Such a consideration is missing from practically all discussions I have seen so far. In fact, usually the emergence of the industrial metaverse is described as a natural force rather than a choice that should let developers and users account for the different needs of corporations, employees and other users – or any stakeholders that might be affected more generally, for that matter.

Read more about the metaverse

Technological challenges obviously exist. According to Klein, the networking and computing needs of the metaverse “will be pretty immense in terms of the data and video consumption”. “Fast data transfer speeds across wired and wireless networks are a must, with 5G investments being essential to enable the low latency and precise data exchange the metaverse demands,” he says.

More challenges exist than simply putting a lot of data through pipes quickly. Many applications – similarly to gaming – will require extremely low latency. For industrial applications, low latency can be the feature that prevents accidents. Near-zero latency is not only an engineering challenge; depending on the location of the server and the setup of the network, near-zero latency can quickly run against the laws of physics – after all, there is a finite maximum speed for transmissions, and delays of data that have to move around the planet will be noticeable from a user’s perspective.

Edge computing will be crucial. Processing a lot of data close to the user, perhaps in the user’s device or factory’s equipment, can reduce data transmission needs – but then division of data-processing tasks becomes a consideration. No doubt, artificial intelligence and machine learning will become an increasingly integral part of extended-reality (XR) applications, including the industrial metaverse. After all, the point is to not only make data available, but also to put such data in context, visualise them, and highlight the dynamics of interactions between systems and applications.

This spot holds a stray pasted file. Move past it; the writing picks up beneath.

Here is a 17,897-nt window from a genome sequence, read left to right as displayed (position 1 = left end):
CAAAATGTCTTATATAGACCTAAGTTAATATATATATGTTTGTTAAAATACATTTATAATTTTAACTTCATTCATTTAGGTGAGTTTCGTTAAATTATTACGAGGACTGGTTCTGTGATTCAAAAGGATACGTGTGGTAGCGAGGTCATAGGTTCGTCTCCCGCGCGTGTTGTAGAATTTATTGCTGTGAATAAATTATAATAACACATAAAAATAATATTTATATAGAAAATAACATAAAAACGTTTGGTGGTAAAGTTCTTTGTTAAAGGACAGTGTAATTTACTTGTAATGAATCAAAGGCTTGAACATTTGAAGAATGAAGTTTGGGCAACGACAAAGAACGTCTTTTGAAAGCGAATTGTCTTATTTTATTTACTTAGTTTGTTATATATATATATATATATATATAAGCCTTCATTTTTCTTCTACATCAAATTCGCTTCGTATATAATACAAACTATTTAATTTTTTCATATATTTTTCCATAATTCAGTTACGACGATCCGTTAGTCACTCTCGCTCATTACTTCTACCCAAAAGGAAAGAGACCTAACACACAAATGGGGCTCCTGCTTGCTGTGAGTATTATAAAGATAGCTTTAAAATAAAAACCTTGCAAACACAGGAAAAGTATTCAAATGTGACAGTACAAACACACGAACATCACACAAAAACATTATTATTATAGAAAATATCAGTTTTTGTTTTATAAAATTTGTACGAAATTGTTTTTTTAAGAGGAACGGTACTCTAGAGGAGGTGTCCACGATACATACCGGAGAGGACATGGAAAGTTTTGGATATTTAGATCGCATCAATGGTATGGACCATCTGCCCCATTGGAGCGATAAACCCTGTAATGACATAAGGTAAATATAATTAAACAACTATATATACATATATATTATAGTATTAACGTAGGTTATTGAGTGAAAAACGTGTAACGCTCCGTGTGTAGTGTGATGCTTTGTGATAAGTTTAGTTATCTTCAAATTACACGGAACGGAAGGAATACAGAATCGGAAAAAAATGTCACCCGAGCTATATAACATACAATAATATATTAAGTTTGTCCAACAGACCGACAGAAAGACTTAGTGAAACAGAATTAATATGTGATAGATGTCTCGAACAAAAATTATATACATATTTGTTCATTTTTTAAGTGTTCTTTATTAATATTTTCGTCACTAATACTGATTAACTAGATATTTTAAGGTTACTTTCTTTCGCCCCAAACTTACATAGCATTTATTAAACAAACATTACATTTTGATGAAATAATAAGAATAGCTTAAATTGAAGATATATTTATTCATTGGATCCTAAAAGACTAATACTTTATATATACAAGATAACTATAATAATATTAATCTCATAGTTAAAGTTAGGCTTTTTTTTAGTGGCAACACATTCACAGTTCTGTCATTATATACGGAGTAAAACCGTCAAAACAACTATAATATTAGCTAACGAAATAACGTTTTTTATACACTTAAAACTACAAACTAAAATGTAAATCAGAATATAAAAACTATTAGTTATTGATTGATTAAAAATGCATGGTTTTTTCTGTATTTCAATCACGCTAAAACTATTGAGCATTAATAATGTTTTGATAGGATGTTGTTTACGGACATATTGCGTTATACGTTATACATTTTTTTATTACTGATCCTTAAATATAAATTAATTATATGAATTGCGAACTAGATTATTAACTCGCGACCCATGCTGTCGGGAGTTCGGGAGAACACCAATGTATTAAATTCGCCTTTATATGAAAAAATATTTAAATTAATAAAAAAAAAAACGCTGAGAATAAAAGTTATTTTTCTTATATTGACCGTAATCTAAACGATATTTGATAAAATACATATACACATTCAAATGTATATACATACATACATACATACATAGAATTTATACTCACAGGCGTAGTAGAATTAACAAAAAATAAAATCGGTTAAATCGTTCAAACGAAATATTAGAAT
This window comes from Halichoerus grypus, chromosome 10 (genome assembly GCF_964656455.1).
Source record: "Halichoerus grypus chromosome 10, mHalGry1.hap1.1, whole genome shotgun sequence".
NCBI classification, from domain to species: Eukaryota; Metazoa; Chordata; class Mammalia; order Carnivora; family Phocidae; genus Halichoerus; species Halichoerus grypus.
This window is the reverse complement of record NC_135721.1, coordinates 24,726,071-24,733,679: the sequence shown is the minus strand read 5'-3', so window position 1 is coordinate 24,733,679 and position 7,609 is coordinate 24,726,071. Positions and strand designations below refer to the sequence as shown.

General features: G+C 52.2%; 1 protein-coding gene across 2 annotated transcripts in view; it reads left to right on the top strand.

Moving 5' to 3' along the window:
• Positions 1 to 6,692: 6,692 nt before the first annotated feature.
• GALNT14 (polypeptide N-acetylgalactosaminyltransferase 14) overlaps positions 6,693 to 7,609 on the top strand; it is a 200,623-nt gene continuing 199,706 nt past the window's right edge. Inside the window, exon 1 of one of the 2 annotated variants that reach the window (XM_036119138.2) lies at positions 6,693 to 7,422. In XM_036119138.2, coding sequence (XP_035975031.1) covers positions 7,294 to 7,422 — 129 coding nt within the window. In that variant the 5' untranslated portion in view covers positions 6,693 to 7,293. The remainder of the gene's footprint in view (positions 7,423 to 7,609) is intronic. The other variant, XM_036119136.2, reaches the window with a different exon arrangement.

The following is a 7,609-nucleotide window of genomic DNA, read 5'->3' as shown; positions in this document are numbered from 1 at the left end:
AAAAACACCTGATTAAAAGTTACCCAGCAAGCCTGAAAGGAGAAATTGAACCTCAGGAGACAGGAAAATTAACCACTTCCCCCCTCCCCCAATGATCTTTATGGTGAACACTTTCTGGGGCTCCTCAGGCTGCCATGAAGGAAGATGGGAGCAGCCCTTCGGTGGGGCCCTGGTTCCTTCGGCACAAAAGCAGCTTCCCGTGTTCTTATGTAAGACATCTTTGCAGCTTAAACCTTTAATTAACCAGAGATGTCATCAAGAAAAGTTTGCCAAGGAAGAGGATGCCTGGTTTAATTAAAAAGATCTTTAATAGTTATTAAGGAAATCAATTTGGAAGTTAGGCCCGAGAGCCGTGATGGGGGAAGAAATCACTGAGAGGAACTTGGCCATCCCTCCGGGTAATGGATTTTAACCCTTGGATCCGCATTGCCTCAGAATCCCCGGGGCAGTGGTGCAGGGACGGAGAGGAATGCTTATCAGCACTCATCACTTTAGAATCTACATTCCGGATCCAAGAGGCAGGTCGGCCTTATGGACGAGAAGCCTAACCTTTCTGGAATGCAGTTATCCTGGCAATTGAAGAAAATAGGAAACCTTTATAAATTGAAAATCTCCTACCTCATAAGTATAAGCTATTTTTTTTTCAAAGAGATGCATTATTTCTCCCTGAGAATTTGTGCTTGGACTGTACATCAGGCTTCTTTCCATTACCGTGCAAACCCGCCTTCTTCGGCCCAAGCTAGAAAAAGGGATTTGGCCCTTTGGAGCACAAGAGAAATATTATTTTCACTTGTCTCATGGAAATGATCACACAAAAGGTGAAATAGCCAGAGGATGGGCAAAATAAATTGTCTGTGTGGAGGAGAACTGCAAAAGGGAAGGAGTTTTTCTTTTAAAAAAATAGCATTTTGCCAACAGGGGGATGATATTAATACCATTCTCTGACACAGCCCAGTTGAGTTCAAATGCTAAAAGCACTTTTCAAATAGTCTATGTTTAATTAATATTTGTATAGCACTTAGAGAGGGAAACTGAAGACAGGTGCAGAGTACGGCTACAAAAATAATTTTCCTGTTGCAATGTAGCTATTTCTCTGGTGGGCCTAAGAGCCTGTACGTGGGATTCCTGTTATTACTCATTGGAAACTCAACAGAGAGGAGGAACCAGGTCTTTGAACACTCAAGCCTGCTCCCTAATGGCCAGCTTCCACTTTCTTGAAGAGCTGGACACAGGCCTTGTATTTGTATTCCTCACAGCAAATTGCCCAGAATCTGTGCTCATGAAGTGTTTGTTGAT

An industrial metaverse can find use for design and planning, but its true strength will emerge when it connects to physical elements – components, equipment and systems. Therefore, the IoT, – or, more precisely, the IIoT – will become an important enabler for maintenance, repair, operation and simulation.

The ability to extract sensor information from physical assets and then feed the information into virtual representation will enable corporations to access information in real time. Such an environment also can allow managers to quickly respond to system changes or even environmental changes such as floodings or earthquakes.

More, a tight connection between digital and real-world landscapes will enable managers to intuitively access complex data landscapes and then make decisions and take actions in the metaverse that directly affect the physical assets. The industrial metaverse becomes the control room. Once such a tight interconnection is established, a digital twin emerges – a true representation of physical assets in the digital world. The distinction between virtual and physical will cease to exist for all managerial intents and purposes.

Wide range of technologies

The emerging metaverse will require a wide range of technologies. These technologies are advancing for many purposes and applications. The metaverse will offer a convenient platform to bundle and conveniently package applications and technologies. The combinations of advances “in software, semiconductors, the IoT, blockchain, virtual reality (VR), augmented reality (AR), digital twins, artificial intelligence and machine learning … will trigger the creation of a transformative digital space”.

In particular, the industrial metaverse has ready use cases to increase productivity and improve efficiency across commercial sectors, including the consumer market.

Nokia also noted trends that drive the development of the metaverse: “Human augmentation and the fusion of digital and physical.” Human augmentation will advance because of ongoing improvements in human-machine interfaces; visual interfaces are part of such developments.

Also, haptics, brain-machine interfaces and experimentation in increasingly immersive interface technologies will over time play a role in such environments. Digital-physical fusion, meanwhile, will create virtual representations of real-world facilities, objects, dynamics and logistics – the creation of increasingly accurate digital twins.

Challenges exist to make this vision a reality. Nokia points to “developing the appropriate hardware and software, ensuring interoperability, standardisation, pre-empting legal and commercial bottlenecks and the most vital aspect, deploying a robust and powerful network that will power the metaverse”.

Additional considerations that will affect the trajectory of related developments in the coming years include navigating potential legal minefields, and legislation and certification of XR applications with challenges to adoption and diffusion.

Martin Schwirn is the author of Small data, big disruptions: How to spot signals of change and manage uncertainty. He is also senior advisor for strategic foresight at Business Finland, helping startups and incumbents to find their position in tomorrow’s marketplace.